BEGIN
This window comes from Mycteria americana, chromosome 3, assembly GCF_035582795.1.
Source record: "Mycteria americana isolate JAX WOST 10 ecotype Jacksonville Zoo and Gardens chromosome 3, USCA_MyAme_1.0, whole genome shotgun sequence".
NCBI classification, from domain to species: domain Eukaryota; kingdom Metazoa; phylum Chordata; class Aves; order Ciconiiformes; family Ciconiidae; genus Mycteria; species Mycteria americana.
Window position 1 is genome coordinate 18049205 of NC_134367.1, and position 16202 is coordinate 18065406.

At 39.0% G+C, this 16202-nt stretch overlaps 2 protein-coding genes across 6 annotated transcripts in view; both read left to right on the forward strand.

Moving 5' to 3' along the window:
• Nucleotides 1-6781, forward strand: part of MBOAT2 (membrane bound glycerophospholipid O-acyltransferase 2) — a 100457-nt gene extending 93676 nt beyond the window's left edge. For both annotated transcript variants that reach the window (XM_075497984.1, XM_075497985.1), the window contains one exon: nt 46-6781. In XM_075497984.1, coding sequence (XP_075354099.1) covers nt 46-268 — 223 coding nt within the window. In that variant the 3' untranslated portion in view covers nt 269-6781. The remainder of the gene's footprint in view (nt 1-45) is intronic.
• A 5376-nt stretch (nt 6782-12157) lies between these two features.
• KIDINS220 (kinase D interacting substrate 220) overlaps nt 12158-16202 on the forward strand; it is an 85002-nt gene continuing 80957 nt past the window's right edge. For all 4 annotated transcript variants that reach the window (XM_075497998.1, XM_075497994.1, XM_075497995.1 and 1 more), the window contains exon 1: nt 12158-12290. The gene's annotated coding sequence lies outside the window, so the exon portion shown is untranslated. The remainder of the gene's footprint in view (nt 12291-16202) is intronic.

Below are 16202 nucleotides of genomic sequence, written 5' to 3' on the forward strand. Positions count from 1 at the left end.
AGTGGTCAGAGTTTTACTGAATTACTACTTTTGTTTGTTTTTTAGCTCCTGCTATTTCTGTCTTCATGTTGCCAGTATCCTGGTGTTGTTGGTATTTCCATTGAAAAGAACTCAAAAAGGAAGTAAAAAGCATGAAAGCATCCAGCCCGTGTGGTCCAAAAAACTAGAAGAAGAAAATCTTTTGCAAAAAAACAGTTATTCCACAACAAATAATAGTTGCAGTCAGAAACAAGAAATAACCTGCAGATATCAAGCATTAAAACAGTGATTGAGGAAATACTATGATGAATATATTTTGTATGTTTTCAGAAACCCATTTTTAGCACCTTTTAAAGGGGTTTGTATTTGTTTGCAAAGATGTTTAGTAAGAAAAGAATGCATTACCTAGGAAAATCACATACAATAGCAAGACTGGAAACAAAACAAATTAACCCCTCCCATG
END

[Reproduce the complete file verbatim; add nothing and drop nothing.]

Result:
This window comes from Mycteria americana, chromosome 3, assembly GCF_035582795.1.
Source record: "Mycteria americana isolate JAX WOST 10 ecotype Jacksonville Zoo and Gardens chromosome 3, USCA_MyAme_1.0, whole genome shotgun sequence".
NCBI classification, from domain to species: domain Eukaryota; kingdom Metazoa; phylum Chordata; class Aves; order Ciconiiformes; family Ciconiidae; genus Mycteria; species Mycteria americana.
Window position 1 is genome coordinate 18049205 of NC_134367.1, and position 16202 is coordinate 18065406.

At 39.0% G+C, this 16202-nt stretch overlaps 2 protein-coding genes across 6 annotated transcripts in view; both read left to right on the forward strand.

Moving 5' to 3' along the window:
• Nucleotides 1-6781, forward strand: part of MBOAT2 (membrane bound glycerophospholipid O-acyltransferase 2) — a 100457-nt gene extending 93676 nt beyond the window's left edge. For both annotated transcript variants that reach the window (XM_075497984.1, XM_075497985.1), the window contains one exon: nt 46-6781. In XM_075497984.1, coding sequence (XP_075354099.1) covers nt 46-268 — 223 coding nt within the window. In that variant the 3' untranslated portion in view covers nt 269-6781. The remainder of the gene's footprint in view (nt 1-45) is intronic.
• A 5376-nt stretch (nt 6782-12157) lies between these two features.
• KIDINS220 (kinase D interacting substrate 220) overlaps nt 12158-16202 on the forward strand; it is an 85002-nt gene continuing 80957 nt past the window's right edge. For all 4 annotated transcript variants that reach the window (XM_075497998.1, XM_075497994.1, XM_075497995.1 and 1 more), the window contains exon 1: nt 12158-12290. The gene's annotated coding sequence lies outside the window, so the exon portion shown is untranslated. The remainder of the gene's footprint in view (nt 12291-16202) is intronic.

Below are 16202 nucleotides of genomic sequence, written 5' to 3' on the forward strand. Positions count from 1 at the left end.
AGTGGTCAGAGTTTTACTGAATTACTACTTTTGTTTGTTTTTTAGCTCCTGCTATTTCTGTCTTCATGTTGCCAGTATCCTGGTGTTGTTGGTATTTCCATTGAAAAGAACTCAAAAAGGAAGTAAAAAGCATGAAAGCATCCAGCCCGTGTGGTCCAAAAAACTAGAAGAAGAAAATCTTTTGCAAAAAAACAGTTATTCCACAACAAATAATAGTTGCAGTCAGAAACAAGAAATAACCTGCAGATATCAAGCATTAAAACAGTGATTGAGGAAATACTATGATGAATATATTTTGTATGTTTTCAGAAACCCATTTTTAGCACCTTTTAAAGGGGTTTGTATTTGTTTGCAAAGATGTTTAGTAAGAAAAGAATGCATTACCTAGGAAAATCACATACAATAGCAAGACTGGAAACAAAACAAATTAACCCCTCCCATG